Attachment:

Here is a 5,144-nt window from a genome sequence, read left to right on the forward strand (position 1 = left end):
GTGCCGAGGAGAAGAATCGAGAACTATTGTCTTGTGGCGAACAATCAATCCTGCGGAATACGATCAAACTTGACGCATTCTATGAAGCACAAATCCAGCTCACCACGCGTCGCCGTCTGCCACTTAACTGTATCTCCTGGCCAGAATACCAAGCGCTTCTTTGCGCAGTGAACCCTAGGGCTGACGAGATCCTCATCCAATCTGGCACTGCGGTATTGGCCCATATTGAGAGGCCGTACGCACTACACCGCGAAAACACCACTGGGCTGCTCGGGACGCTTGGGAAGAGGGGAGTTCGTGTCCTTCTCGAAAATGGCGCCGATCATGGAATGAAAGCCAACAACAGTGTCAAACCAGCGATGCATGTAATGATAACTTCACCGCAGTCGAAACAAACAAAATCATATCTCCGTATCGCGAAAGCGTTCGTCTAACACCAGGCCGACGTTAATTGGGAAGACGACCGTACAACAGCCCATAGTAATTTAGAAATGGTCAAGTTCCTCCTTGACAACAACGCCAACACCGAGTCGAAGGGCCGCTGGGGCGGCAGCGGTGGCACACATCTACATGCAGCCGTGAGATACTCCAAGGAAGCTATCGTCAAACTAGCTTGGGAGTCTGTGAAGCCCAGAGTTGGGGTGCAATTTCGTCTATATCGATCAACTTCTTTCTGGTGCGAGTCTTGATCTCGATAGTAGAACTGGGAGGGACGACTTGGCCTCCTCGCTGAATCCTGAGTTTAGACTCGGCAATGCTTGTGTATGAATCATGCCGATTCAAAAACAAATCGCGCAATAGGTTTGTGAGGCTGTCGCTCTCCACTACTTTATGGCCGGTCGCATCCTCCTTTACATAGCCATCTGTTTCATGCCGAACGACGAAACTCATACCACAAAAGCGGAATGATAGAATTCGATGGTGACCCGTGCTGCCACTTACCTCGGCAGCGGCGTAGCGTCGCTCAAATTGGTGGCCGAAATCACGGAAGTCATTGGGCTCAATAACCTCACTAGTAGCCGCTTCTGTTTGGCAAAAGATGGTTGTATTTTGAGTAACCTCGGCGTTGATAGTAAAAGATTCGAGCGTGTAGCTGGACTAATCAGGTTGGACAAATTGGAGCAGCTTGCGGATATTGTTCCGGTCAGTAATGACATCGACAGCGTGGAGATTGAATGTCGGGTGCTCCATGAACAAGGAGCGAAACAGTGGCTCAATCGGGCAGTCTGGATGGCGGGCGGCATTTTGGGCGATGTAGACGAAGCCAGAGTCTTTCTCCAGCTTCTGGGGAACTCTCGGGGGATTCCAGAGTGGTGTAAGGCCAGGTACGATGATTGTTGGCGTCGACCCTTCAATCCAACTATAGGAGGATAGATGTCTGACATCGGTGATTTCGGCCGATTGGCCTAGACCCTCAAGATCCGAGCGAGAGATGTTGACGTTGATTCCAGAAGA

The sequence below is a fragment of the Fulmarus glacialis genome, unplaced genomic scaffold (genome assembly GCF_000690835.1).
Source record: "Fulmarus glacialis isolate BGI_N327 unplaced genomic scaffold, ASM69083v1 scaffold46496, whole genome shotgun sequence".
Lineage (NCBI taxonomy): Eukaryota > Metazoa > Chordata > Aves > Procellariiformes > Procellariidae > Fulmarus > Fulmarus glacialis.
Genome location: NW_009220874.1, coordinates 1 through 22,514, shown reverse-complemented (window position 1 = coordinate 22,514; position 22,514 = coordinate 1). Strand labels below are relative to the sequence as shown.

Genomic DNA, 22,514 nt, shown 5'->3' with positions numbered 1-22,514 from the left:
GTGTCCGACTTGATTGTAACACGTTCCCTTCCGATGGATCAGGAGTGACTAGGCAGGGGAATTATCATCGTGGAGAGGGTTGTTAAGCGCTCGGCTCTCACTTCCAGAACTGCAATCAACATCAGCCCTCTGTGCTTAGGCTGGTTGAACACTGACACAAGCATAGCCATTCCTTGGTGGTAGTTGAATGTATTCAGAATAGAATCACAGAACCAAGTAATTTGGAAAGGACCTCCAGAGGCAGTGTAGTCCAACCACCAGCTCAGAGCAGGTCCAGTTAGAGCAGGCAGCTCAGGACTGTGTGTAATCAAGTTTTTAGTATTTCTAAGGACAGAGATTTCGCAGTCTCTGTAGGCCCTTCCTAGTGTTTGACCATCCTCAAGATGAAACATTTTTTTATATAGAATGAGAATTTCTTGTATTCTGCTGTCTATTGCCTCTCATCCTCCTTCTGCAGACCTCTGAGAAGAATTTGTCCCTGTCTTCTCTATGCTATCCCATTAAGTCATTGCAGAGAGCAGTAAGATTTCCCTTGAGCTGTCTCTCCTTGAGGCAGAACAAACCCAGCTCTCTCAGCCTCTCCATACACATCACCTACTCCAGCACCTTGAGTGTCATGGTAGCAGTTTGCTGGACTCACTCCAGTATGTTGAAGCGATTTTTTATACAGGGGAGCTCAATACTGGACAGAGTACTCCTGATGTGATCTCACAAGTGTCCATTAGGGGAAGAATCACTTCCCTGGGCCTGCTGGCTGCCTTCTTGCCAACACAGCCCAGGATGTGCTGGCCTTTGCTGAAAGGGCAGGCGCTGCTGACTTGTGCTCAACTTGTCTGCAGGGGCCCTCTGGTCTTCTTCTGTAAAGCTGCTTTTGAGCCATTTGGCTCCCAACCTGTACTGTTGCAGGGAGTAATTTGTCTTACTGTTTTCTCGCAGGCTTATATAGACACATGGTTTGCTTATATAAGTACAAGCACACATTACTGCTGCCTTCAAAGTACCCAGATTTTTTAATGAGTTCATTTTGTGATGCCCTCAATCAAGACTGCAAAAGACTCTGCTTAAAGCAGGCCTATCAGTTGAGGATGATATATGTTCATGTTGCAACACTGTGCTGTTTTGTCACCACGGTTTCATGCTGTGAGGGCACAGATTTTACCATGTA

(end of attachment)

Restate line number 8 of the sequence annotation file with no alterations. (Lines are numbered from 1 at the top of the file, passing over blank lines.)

GTGTCCGACTTGATTGTAACACGTTCCCTTCCGATGGATCAGGAGTGACTAGGCAGGGGAATTATCATCGTGGAGAGGGTTGTTAAGCGCTCGGCTCTCACTTCCAGAACTGCAATCAACATCAGCCCTCTGTGCTTAGGCTGGTTGAACACTGACACAAGCATAGCCATTCCTTGGTGGTAGTTGAATGTATTCAGAATAGAATCACAGAACCAAGTAATTTGGAAAGGACCTCCAGAGGCAGTGTAGTCCAACCACCAGCTCAGAGCAGGTCCAGTTAGAGCAGGCAGCTCAGGACTGTGTGTAATCAAGTTTTTAGTATTTCTAAGGACAGAGATTTCGCAGTCTCTGTAGGCCCTTCCTAGTGTTTGACCATCCTCAAGATGAAACATTTTTTTATATAGAATGAGAATTTCTTGTATTCTGCTGTCTATTGCCTCTCATCCTCCTTCTGCAGACCTCTGAGAAGAATTTGTCCCTGTCTTCTCTATGCTATCCCATTAAGTCATTGCAGAGAGCAGTAAGATTTCCCTTGAGCTGTCTCTCCTTGAGGCAGAACAAACCCAGCTCTCTCAGCCTCTCCATACACATCACCTACTCCAGCACCTTGAGTGTCATGGTAGCAGTTTGCTGGACTCACTCCAGTATGTTGAAGCGATTTTTTATACAGGGGAGCTCAATACTGGACAGAGTACTCCTGATGTGATCTCACAAGTGTCCATTAGGGGAAGAATCACTTCCCTGGGCCTGCTGGCTGCCTTCTTGCCAACACAGCCCAGGATGTGCTGGCCTTTGCTGAAAGGGCAGGCGCTGCTGACTTGTGCTCAACTTGTCTGCAGGGGCCCTCTGGTCTTCTTCTGTAAAGCTGCTTTTGAGCCATTTGGCTCCCAACCTGTACTGTTGCAGGGAGTAATTTGTCTTACTGTTTTCTCGCAGGCTTATATAGACACATGGTTTGCTTATATAAGTACAAGCACACATTACTGCTGCCTTCAAAGTACCCAGATTTTTTAATGAGTTCATTTTGTGATGCCCTCAATCAAGACTGCAAAAGACTCTGCTTAAAGCAGGCCTATCAGTTGAGGATGATATATGTTCATGTTGCAACACTGTGCTGTTTTGTCACCACGGTTTCATGCTGTGAGGGCACAGATTTTACCATGTA